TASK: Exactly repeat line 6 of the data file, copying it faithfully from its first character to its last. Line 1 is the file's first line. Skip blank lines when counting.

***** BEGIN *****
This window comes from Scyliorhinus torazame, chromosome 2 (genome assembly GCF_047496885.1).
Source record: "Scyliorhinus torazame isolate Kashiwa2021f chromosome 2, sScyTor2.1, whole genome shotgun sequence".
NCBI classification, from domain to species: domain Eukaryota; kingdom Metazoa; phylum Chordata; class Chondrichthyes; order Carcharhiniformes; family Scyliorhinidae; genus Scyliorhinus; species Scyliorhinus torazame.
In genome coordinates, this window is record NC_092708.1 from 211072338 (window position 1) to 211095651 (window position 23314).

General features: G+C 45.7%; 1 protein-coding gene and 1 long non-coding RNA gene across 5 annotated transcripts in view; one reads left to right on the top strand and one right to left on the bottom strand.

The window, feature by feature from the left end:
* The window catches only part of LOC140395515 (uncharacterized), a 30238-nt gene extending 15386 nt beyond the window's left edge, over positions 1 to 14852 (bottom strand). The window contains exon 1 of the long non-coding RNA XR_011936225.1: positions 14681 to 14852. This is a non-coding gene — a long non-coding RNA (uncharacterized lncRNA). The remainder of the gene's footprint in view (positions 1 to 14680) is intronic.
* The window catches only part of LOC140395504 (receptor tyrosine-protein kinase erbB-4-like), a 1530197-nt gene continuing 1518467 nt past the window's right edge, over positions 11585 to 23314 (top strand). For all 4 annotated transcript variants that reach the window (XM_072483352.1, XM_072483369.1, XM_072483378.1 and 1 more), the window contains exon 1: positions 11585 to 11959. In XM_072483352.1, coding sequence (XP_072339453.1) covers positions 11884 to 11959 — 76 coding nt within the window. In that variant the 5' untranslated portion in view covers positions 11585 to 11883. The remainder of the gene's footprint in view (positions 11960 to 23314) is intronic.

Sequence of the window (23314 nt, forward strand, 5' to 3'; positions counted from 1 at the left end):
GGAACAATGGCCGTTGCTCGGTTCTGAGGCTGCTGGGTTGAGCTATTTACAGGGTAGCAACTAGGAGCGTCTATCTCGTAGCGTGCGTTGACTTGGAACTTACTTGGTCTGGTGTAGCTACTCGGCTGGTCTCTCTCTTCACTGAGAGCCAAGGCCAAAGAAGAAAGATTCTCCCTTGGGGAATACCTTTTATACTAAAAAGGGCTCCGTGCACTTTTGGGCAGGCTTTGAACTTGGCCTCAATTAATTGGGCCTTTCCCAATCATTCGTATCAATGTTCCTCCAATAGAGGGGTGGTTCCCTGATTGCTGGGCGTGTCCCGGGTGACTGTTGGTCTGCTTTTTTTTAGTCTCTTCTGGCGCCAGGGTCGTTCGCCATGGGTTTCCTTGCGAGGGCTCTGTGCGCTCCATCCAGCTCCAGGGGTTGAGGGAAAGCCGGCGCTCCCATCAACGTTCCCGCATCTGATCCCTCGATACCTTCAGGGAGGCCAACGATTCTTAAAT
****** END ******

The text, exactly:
The window, feature by feature from the left end: